Back in the day, you could maybe get out of high school gym class when you had your period. But once you hit the “real world,” a letter from the nurse just doesn’t cut it. While period pain is most certainly something adult women must learn to live with in order to get their everyday duties done, for a week every month, a YouGov survey found that period pain affects 42% of respondents’ ability to work. And out of those women, 82% said that despite their pain, their employers made no accommodations for them.
It’s a tricky subject to ask for accommodations at work when you have your period for multiple reasons. First off, despite the fact that approximately half of the human population has menstruated at one time or another, it’s an uncomfortable discussion to have with a boss.
That’s evidenced by the fact that out of the women who experienced work-affecting menstrual pain, 68% of them made up a different reason for taking time off.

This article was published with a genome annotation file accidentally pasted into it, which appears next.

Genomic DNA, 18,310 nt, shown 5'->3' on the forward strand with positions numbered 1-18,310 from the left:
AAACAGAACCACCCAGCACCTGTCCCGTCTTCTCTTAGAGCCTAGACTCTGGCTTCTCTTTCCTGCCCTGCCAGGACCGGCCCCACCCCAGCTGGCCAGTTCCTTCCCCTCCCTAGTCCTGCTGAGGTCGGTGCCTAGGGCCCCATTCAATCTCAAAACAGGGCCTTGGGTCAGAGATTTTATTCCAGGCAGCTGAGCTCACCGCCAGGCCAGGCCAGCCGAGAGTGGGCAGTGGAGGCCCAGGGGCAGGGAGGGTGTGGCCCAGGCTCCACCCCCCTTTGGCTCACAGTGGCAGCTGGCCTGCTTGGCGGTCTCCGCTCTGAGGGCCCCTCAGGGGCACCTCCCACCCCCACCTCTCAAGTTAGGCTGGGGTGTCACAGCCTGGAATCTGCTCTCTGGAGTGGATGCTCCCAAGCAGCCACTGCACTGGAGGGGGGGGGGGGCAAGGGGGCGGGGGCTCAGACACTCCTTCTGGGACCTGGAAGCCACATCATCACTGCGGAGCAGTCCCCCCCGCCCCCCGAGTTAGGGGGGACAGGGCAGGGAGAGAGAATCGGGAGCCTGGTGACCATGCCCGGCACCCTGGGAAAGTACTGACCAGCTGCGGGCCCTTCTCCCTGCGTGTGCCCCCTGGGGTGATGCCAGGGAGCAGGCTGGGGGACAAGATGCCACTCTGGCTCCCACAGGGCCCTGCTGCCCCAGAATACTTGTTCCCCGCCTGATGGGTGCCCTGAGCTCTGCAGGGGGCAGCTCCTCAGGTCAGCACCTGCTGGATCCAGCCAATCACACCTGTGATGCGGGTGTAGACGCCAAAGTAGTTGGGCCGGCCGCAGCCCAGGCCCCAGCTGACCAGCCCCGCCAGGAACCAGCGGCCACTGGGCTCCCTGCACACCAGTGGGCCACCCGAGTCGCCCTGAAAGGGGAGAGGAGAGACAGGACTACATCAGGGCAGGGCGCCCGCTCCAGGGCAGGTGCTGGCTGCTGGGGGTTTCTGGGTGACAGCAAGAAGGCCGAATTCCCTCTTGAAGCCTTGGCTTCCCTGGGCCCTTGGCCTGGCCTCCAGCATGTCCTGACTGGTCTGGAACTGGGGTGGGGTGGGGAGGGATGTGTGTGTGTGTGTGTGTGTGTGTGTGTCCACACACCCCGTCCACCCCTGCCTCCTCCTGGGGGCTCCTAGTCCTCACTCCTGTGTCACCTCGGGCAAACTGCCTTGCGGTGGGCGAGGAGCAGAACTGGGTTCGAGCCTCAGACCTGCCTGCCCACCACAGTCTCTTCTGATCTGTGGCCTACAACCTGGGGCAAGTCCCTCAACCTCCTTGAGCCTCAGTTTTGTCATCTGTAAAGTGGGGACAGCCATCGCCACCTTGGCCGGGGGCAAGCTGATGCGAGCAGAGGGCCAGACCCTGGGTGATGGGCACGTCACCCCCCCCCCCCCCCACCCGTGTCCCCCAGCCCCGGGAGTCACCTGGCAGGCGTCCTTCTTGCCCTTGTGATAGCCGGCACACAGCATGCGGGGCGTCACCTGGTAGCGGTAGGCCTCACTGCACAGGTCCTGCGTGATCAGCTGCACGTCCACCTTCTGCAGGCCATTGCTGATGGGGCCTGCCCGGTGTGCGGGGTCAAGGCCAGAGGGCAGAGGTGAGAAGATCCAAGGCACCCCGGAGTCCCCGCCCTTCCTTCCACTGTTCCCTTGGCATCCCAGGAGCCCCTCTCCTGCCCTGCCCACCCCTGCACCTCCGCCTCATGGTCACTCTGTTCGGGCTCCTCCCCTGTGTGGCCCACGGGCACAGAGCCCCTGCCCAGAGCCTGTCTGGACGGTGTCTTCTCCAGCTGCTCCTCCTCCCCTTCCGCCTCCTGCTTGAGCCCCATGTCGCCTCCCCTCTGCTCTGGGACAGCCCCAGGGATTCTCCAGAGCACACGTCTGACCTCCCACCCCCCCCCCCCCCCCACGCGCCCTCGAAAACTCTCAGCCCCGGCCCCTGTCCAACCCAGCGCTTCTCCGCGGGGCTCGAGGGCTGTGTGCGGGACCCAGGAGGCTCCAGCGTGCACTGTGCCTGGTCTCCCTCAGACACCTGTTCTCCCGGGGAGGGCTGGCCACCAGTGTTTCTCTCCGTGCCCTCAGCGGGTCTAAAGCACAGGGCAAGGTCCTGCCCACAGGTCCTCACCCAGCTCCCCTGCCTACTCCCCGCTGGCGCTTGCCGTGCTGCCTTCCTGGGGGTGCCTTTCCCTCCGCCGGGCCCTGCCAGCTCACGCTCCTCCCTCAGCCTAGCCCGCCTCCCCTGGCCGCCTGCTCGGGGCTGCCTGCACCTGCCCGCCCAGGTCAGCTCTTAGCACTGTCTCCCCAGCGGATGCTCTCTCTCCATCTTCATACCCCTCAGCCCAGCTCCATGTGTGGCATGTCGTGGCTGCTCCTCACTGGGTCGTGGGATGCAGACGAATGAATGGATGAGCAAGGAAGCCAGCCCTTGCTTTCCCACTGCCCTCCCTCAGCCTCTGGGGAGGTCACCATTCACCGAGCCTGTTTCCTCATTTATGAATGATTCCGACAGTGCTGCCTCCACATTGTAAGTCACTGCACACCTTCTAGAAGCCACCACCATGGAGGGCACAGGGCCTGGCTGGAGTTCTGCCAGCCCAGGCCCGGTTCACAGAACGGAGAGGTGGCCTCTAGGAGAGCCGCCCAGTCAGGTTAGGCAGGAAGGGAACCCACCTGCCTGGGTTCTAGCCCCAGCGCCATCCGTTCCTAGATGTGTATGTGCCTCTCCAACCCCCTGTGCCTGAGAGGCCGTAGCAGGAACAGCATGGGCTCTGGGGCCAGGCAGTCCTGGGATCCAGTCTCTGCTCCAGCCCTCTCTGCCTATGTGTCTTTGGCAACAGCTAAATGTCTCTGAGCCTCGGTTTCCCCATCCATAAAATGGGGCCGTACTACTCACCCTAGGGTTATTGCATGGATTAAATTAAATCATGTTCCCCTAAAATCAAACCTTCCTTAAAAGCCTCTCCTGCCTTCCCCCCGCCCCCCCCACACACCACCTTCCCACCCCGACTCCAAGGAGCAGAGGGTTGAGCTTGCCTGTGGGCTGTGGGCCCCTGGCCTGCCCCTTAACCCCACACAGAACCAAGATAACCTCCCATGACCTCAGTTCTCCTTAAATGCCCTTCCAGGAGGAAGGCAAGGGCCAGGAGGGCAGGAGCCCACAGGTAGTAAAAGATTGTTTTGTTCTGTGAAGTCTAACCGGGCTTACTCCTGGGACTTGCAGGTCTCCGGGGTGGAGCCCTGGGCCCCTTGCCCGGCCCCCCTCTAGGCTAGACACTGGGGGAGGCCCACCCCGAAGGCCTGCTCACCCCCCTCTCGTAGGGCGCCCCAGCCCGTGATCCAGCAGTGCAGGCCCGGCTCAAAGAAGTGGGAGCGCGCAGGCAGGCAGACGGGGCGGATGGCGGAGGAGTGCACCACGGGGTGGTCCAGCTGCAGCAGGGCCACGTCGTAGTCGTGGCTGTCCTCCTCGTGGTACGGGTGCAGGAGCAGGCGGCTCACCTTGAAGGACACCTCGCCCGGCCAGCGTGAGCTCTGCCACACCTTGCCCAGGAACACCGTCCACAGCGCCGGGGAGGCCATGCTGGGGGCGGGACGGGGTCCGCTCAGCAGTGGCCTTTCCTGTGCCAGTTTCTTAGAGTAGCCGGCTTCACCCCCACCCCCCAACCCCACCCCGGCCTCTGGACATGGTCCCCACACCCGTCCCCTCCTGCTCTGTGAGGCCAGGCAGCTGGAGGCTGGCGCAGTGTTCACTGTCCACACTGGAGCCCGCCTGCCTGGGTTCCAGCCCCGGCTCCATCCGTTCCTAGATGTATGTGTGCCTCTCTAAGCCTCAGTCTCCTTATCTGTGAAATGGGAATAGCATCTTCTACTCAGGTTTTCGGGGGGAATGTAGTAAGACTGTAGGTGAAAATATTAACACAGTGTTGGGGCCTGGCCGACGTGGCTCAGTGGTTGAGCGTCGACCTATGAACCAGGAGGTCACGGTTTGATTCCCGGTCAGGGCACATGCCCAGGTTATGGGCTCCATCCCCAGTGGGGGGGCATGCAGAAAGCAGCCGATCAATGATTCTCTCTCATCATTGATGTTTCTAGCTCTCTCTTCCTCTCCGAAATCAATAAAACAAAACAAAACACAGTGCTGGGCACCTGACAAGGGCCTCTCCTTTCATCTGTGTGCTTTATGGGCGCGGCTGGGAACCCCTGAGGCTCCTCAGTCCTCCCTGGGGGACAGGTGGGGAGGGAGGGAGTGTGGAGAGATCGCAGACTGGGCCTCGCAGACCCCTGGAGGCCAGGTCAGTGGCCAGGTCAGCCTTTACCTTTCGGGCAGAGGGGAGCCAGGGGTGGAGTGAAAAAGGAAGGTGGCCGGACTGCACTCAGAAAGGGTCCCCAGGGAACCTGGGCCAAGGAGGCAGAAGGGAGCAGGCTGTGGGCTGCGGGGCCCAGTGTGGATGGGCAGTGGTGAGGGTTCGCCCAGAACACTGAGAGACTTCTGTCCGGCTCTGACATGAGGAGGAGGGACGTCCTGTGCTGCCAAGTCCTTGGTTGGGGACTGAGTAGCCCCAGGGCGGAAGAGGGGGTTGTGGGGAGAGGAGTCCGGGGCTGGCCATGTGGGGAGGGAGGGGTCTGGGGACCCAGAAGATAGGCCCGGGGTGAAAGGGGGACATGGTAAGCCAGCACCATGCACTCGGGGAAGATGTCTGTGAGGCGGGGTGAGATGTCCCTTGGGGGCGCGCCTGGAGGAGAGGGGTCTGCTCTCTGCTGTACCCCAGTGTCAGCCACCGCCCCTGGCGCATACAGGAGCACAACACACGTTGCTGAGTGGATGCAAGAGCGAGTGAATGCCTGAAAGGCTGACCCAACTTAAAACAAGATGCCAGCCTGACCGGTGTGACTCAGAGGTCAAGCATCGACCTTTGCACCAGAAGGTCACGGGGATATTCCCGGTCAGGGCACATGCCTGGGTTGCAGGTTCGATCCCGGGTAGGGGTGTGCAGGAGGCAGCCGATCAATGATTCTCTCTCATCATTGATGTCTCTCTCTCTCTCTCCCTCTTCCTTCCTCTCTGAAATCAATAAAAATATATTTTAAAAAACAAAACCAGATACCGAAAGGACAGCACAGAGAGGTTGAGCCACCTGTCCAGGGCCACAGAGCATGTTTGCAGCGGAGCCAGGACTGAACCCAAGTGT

The other reason women have trouble starting this dialogue within businesses and companies is because of gender equality. Some people may find it hypocritical to ask for “special treatment” for a problem that mainly impacts females, while simultaneously asking for women to be treated as equals.
Yet, considering periods are a biological necessity to continue the human race, we think it wouldn’t be so out of the question that an employer would allow women to take sick time, work flexible hours, or simply take more bathroom breaks if they have debilitating period pain. After all, wouldn’t that make for a more efficient workforce?
Only 6% of women surveyed said they’d be comfortable speaking to their boss about period pain, so the chances of employers coming up with empathetic rules on how to handle menstrual issues in the employee handbook is undoubtedly a long way off. But by talking about it more, we can help put an end to the stigma associated with proclaiming our very relatable #PeriodPain, and possibly create a more understanding work environment at the same time.